If you’ve been reading me for a while, you probably know that while I have my problems with Vox, I also admire what they do. Some people there, like Max Fisher, are awesome. But even at its core of where it shows off its upper-middle class biases, it still provides reasonably good coverage. So when I see them make a clear conceptual mistake, it disturbs me because I know it is so much worse at The New York Times, much less Fox News. In this case, I’m talking about its debate coverage.
Dylan Matthews wrote one of their typical genre articles of debate coverage, 3 Winners and 2 Losers From Saturday Night’s Republican Debate. These are always interesting, even if I consider them wrong. The three winners were: Jeb Bush, the Democrats, and the moderators; the two losers were: Donald Trump and Marco Rubio. He felt that Rubio lost because he was just okay and he needed to shine. The Democrats won because, “The longer, the bloodier, and the sillier this campaign season is, the better it is for the eventual Democratic nominee.” And the moderators won because they did a reasonably good job.
Debate Coverage: Not Like Music Criticism
Matthews’ argument for Trump being a loser and Bush being s winner, however, are based on the same questionable analysis: the theater audience was clearly with Bush. Think about this from different perspective. You are a classical music critic and you are supposed to review Yoyo No Mas, the great tenor who hasn’t performed in over a decade. He’s performing in his hometown. And everyone loves his performance. But you are a professional and you know Yoyo No Mas has lost it: his rhythm is erratic and he’s flat when he hits high notes. Do you write a glowing review because the clearly biased audience ate it up? I don’t think so.
But that’s what Matthews did. And he isn’t alone. That seems to be the consensus of the debate coverage: Bush did well because, oh, how the audience cheered him and Trump did poorly because he got booed — a lot. Most of the rest of the media firmament may be unaware of the situation. They may actually think that the audience is indicative of South Carolina voters. But the truth is that Trump was right when he said, “That’s Jeb’s special interests and lobbyists talking.” And Matthews knows this! He wrote, ” Apparently only 600 of the 1,600 tickets to the event were given to the candidates, and the state and national party controlled most of the rest.” He added to this, “The result was an enthusiastically pro-Jeb crowd.”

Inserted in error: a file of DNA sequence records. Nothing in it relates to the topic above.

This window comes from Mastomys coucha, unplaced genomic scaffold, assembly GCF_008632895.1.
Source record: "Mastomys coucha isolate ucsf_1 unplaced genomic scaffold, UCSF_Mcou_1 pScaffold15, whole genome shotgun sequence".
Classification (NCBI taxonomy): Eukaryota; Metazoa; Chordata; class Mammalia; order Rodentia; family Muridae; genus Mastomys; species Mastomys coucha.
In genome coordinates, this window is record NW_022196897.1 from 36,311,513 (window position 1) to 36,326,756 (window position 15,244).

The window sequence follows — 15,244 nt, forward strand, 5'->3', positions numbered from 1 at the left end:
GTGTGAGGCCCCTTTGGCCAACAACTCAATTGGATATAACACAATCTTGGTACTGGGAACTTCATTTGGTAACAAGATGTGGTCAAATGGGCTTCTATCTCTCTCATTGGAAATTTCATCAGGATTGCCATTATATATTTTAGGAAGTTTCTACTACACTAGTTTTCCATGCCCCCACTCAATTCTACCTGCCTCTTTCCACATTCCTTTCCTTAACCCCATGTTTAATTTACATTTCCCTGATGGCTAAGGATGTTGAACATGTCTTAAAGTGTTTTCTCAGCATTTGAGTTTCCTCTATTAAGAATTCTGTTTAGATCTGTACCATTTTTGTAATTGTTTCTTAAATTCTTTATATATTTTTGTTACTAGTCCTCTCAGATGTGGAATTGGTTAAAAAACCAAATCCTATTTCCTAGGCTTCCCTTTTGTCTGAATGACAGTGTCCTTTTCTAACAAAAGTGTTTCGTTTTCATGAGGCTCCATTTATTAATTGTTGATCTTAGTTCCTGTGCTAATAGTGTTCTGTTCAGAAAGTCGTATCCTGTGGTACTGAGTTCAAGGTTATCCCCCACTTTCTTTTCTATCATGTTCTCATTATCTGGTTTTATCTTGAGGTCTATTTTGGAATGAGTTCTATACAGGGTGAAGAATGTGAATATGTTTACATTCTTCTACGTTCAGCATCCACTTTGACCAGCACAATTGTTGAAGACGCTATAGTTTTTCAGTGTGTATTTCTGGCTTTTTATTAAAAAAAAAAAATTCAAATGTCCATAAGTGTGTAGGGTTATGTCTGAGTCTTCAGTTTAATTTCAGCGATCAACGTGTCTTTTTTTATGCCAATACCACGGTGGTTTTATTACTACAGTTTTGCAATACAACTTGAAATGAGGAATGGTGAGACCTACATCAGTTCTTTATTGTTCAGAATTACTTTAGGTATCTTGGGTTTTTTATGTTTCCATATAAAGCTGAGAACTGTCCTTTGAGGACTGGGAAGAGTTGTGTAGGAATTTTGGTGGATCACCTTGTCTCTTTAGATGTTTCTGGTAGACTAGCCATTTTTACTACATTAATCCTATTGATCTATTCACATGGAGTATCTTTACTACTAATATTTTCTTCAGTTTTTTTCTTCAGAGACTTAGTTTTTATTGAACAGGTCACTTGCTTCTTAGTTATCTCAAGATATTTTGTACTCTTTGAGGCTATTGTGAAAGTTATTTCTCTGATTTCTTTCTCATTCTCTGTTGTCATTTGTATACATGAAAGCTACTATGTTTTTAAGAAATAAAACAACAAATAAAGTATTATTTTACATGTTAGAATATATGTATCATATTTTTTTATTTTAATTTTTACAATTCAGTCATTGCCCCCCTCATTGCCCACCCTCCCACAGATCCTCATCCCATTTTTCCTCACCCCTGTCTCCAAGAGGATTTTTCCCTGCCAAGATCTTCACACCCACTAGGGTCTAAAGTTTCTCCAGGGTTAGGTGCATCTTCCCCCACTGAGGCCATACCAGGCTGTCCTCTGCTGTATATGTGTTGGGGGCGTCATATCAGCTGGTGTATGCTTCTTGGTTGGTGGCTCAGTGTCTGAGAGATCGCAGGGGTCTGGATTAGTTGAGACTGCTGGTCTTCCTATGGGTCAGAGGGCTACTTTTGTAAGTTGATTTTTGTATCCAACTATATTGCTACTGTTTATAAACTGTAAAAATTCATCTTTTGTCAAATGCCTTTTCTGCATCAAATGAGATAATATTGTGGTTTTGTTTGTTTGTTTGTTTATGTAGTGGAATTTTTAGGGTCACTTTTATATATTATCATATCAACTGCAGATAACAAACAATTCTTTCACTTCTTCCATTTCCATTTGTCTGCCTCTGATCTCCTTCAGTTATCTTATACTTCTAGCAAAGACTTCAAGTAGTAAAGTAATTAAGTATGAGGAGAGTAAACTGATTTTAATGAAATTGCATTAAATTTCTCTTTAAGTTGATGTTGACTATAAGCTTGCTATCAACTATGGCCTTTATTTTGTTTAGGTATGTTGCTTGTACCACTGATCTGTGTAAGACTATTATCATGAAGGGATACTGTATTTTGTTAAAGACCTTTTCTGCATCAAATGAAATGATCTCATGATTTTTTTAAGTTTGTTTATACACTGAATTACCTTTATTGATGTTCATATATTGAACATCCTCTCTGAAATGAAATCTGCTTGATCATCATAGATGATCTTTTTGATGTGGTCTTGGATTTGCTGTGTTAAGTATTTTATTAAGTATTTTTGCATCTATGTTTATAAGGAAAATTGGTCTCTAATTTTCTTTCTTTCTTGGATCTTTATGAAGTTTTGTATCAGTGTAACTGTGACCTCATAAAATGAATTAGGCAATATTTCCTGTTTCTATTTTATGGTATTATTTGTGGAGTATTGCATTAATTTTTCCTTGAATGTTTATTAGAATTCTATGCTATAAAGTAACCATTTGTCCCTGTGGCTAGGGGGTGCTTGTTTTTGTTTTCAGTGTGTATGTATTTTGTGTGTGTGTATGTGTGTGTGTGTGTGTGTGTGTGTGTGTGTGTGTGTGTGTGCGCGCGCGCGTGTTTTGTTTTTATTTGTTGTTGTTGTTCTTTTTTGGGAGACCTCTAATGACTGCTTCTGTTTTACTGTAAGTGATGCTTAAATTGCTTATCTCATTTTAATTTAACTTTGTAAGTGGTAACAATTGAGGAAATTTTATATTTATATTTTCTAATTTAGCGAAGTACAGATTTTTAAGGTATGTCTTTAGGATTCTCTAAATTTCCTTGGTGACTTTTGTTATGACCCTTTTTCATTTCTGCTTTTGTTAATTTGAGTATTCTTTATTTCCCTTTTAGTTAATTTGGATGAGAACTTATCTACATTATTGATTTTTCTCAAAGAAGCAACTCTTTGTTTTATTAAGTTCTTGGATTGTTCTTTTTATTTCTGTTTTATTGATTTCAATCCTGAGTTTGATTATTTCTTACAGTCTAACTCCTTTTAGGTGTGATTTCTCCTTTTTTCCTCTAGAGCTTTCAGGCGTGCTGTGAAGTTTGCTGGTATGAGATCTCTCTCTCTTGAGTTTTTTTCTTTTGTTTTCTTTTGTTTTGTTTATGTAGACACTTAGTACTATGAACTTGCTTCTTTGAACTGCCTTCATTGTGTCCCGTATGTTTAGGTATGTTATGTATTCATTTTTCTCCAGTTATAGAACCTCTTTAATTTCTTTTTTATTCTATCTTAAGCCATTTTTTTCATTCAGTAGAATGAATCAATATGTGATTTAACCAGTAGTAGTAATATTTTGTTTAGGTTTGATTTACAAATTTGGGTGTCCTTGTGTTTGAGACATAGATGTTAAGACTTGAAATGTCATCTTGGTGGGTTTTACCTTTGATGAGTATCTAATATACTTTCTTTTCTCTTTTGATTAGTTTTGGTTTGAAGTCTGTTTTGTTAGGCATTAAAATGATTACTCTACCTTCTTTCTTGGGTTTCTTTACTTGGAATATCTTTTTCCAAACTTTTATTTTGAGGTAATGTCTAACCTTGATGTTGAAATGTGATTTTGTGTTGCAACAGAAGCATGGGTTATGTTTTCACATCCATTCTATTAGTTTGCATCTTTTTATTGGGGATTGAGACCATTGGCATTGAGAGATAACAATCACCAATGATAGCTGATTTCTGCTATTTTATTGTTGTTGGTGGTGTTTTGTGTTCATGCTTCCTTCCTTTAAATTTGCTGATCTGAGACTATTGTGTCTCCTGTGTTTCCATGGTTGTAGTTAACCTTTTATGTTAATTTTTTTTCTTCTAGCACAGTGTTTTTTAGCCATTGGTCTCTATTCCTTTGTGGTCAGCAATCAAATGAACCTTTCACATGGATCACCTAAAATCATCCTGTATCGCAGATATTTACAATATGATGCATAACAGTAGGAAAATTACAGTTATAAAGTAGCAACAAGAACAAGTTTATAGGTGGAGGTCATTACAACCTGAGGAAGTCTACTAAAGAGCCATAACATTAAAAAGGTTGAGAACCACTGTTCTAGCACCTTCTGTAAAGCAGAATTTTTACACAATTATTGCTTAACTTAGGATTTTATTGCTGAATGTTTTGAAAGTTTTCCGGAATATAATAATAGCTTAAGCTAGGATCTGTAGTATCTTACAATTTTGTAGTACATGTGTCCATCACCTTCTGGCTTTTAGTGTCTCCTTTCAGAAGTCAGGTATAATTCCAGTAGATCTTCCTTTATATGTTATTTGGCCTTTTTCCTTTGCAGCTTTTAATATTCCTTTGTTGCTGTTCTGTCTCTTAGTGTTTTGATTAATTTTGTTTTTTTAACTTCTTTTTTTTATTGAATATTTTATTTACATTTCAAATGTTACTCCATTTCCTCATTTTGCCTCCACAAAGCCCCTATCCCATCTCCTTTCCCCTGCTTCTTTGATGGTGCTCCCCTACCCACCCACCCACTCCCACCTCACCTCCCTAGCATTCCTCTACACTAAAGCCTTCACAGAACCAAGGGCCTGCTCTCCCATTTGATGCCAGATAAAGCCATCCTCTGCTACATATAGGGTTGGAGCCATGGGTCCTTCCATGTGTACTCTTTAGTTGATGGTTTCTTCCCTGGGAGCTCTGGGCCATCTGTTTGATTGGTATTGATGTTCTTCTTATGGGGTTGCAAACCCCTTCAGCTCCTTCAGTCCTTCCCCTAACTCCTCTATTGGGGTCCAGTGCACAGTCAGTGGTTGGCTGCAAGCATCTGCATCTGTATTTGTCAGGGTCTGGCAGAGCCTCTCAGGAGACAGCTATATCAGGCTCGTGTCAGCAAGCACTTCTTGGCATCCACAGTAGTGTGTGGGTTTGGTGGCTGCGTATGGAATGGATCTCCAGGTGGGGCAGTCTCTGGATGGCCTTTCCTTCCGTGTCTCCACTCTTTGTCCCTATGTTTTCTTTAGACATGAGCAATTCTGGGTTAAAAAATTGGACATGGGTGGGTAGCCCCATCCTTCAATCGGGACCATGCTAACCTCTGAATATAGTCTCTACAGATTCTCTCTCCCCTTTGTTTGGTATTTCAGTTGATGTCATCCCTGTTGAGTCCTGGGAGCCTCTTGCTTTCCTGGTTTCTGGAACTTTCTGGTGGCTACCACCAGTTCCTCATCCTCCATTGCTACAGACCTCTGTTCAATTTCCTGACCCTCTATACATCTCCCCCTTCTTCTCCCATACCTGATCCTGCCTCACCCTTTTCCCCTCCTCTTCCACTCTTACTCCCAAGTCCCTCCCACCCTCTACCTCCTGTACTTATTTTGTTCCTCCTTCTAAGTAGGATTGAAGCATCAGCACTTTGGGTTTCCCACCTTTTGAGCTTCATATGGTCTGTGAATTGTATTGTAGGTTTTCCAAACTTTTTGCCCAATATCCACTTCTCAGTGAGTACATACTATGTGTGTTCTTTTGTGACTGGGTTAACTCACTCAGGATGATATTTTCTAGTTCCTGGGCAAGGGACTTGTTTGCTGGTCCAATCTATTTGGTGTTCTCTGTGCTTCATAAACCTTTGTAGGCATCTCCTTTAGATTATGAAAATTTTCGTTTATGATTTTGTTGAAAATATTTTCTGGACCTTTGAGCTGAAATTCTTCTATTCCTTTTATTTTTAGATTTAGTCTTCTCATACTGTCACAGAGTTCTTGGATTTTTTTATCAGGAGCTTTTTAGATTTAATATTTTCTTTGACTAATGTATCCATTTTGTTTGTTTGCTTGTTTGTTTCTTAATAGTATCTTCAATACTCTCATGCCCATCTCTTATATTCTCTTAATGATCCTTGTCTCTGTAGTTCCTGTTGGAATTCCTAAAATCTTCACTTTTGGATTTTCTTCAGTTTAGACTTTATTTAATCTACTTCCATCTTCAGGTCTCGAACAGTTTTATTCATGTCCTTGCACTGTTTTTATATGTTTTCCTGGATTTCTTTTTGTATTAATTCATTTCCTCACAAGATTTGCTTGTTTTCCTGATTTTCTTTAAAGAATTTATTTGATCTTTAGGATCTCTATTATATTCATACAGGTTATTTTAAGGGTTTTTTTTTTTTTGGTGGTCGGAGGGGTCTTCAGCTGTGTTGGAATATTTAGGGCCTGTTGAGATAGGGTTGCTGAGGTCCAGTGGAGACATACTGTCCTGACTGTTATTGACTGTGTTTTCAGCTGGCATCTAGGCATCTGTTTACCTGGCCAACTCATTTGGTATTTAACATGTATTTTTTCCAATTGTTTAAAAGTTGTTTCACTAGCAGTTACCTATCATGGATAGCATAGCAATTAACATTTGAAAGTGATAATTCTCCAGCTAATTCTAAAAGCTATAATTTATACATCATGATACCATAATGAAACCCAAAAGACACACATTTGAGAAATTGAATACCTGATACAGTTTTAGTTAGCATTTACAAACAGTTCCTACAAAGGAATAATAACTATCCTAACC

Let’s Repeat the False Narrative!
Now I get this. If I were the Republican Party establishment, I’d do it too. It certainly must have looked to many viewers at home that Jeb Bush had a feisty debate. But why should the media play along? Isn’t it the job of the media to report that Jeb’s new more aggressive stance against Trump is mostly just a matter of stage lighting and make-up? Jeb Bush was only a winner if the debate coverage ignores this fact.
From my vantage point, Jeb Bush was better than he has been. But it’s just as easy to make the same argument about him that Matthews made about Rubio. And to me, every time the audience booed Trump, it made me think how pathetic the Republican establishment is. I suspect that this is even more true of Trump supporters. And it makes Jeb Bush look like exactly the weak guy that Donald Trump has portrayed him as: someone who needs his powerful family and establishment connections to win the race.
What the media need to understand is that they affect the game. A lot more people will see debate coverage than the actual debate. If Jeb Bush really was a winner for those who watched the debate, proclaiming him so only pushes a very fake reality that the Republican Party establishment has created.
Update (15 February 2016 11:07 am)
Check this out, Poll: Rubio Won Republican Debate. The placement from the CBS News overnight poll was this: Rubio, Trump, Kasich, and then Cruz. The Drudge Report readers’ poll had this placement: Trump, Cruz, and then Rubio. Notice anyone who’s missing for these polls? That’s right: Jeb Bush. And according to Dylan Matthews, he was the only Republican in the “win” category.